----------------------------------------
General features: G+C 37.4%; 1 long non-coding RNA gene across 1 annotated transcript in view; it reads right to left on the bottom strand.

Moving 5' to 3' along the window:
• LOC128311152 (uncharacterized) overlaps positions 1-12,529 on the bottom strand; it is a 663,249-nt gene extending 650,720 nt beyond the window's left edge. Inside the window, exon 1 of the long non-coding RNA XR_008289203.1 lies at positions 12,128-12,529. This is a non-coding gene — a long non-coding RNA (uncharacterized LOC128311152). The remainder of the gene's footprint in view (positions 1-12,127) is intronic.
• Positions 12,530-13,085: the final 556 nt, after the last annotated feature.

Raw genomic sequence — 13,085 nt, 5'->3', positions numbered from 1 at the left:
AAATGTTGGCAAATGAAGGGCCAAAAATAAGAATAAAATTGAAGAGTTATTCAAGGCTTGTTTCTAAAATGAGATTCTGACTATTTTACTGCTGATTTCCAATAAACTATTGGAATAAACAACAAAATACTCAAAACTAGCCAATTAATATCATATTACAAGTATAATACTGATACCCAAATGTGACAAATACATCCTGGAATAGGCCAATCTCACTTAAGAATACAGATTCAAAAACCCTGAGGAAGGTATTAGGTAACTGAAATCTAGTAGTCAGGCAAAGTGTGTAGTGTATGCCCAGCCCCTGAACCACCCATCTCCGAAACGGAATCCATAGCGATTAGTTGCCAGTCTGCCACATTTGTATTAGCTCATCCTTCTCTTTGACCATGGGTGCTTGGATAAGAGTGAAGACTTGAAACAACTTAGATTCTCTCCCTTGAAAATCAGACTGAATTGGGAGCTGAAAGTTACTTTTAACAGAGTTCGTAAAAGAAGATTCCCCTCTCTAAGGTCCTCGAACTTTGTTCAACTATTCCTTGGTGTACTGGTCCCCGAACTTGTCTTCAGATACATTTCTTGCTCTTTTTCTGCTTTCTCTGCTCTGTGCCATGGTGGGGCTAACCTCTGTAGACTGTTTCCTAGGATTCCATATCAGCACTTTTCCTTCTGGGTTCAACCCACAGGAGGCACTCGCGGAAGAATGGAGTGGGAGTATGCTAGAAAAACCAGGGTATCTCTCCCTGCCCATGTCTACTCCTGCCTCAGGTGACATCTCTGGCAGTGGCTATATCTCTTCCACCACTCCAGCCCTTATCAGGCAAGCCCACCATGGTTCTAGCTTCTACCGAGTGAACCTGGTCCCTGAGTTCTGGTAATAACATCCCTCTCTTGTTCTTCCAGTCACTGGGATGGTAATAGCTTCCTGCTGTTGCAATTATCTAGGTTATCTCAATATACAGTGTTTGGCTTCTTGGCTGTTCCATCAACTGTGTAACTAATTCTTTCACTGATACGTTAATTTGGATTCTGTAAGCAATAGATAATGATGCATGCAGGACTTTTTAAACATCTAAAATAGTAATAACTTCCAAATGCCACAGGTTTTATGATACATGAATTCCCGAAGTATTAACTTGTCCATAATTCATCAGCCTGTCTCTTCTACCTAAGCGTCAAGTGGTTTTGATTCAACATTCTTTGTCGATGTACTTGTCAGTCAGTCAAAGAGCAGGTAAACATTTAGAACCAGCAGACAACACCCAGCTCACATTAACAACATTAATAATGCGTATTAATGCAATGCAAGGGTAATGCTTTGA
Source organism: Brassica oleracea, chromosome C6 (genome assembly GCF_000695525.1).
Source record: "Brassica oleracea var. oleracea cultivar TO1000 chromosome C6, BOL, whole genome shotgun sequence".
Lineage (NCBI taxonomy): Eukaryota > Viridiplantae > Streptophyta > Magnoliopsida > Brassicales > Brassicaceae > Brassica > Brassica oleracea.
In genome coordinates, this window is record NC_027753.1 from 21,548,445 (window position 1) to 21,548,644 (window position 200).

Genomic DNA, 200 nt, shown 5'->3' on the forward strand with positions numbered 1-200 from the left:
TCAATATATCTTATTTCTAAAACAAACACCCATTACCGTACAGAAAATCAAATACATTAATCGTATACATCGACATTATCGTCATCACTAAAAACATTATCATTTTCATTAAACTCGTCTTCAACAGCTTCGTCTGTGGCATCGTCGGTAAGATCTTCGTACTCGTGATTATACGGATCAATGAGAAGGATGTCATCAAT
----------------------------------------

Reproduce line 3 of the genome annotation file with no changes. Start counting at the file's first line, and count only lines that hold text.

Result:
• LOC128311152 (uncharacterized) overlaps positions 1-12,529 on the bottom strand; it is a 663,249-nt gene extending 650,720 nt beyond the window's left edge. Inside the window, exon 1 of the long non-coding RNA XR_008289203.1 lies at positions 12,128-12,529. This is a non-coding gene — a long non-coding RNA (uncharacterized LOC128311152). The remainder of the gene's footprint in view (positions 1-12,127) is intronic.